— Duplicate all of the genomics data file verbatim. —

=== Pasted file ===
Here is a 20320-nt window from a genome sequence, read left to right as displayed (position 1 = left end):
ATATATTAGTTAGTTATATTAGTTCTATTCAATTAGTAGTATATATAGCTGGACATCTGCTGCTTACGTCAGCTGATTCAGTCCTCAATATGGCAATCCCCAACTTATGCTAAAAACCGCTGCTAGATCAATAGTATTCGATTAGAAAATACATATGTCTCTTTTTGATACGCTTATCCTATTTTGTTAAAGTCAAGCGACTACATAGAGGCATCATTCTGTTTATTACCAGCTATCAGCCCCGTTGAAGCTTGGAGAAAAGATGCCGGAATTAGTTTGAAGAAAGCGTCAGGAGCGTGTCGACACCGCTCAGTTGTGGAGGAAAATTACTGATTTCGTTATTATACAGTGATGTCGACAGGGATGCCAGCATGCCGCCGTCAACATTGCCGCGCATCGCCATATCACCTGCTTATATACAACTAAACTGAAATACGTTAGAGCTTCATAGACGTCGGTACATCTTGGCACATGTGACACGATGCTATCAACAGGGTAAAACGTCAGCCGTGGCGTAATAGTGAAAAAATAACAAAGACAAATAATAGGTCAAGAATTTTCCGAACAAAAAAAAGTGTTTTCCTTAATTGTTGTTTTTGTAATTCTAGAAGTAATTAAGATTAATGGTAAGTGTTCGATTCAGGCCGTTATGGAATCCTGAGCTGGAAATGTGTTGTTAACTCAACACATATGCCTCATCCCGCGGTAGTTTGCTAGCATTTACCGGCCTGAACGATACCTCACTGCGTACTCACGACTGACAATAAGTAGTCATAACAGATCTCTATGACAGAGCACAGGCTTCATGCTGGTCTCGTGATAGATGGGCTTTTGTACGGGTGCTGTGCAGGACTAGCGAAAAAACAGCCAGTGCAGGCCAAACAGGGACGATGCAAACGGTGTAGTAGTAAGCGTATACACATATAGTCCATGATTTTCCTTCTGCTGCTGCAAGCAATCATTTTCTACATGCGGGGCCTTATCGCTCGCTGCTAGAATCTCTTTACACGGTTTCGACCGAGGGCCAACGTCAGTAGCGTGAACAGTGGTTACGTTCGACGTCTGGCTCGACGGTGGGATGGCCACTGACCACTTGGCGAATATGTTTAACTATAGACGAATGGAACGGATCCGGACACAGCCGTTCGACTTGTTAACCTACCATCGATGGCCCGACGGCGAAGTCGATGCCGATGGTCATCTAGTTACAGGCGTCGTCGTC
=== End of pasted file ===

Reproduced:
Here is a 20320-nt window from a genome sequence, read left to right as displayed (position 1 = left end):
ATATATTAGTTAGTTATATTAGTTCTATTCAATTAGTAGTATATATAGCTGGACATCTGCTGCTTACGTCAGCTGATTCAGTCCTCAATATGGCAATCCCCAACTTATGCTAAAAACCGCTGCTAGATCAATAGTATTCGATTAGAAAATACATATGTCTCTTTTTGATACGCTTATCCTATTTTGTTAAAGTCAAGCGACTACATAGAGGCATCATTCTGTTTATTACCAGCTATCAGCCCCGTTGAAGCTTGGAGAAAAGATGCCGGAATTAGTTTGAAGAAAGCGTCAGGAGCGTGTCGACACCGCTCAGTTGTGGAGGAAAATTACTGATTTCGTTATTATACAGTGATGTCGACAGGGATGCCAGCATGCCGCCGTCAACATTGCCGCGCATCGCCATATCACCTGCTTATATACAACTAAACTGAAATACGTTAGAGCTTCATAGACGTCGGTACATCTTGGCACATGTGACACGATGCTATCAACAGGGTAAAACGTCAGCCGTGGCGTAATAGTGAAAAAATAACAAAGACAAATAATAGGTCAAGAATTTTCCGAACAAAAAAAAGTGTTTTCCTTAATTGTTGTTTTTGTAATTCTAGAAGTAATTAAGATTAATGGTAAGTGTTCGATTCAGGCCGTTATGGAATCCTGAGCTGGAAATGTGTTGTTAACTCAACACATATGCCTCATCCCGCGGTAGTTTGCTAGCATTTACCGGCCTGAACGATACCTCACTGCGTACTCACGACTGACAATAAGTAGTCATAACAGATCTCTATGACAGAGCACAGGCTTCATGCTGGTCTCGTGATAGATGGGCTTTTGTACGGGTGCTGTGCAGGACTAGCGAAAAAACAGCCAGTGCAGGCCAAACAGGGACGATGCAAACGGTGTAGTAGTAAGCGTATACACATATAGTCCATGATTTTCCTTCTGCTGCTGCAAGCAATCATTTTCTACATGCGGGGCCTTATCGCTCGCTGCTAGAATCTCTTTACACGGTTTCGACCGAGGGCCAACGTCAGTAGCGTGAACAGTGGTTACGTTCGACGTCTGGCTCGACGGTGGGATGGCCACTGACCACTTGGCGAATATGTTTAACTATAGACGAATGGAACGGATCCGGACACAGCCGTTCGACTTGTTAACCTACCATCGATGGCCCGACGGCGAAGTCGATGCCGATGGTCATCTAGTTACAGGCGTCGTCGTC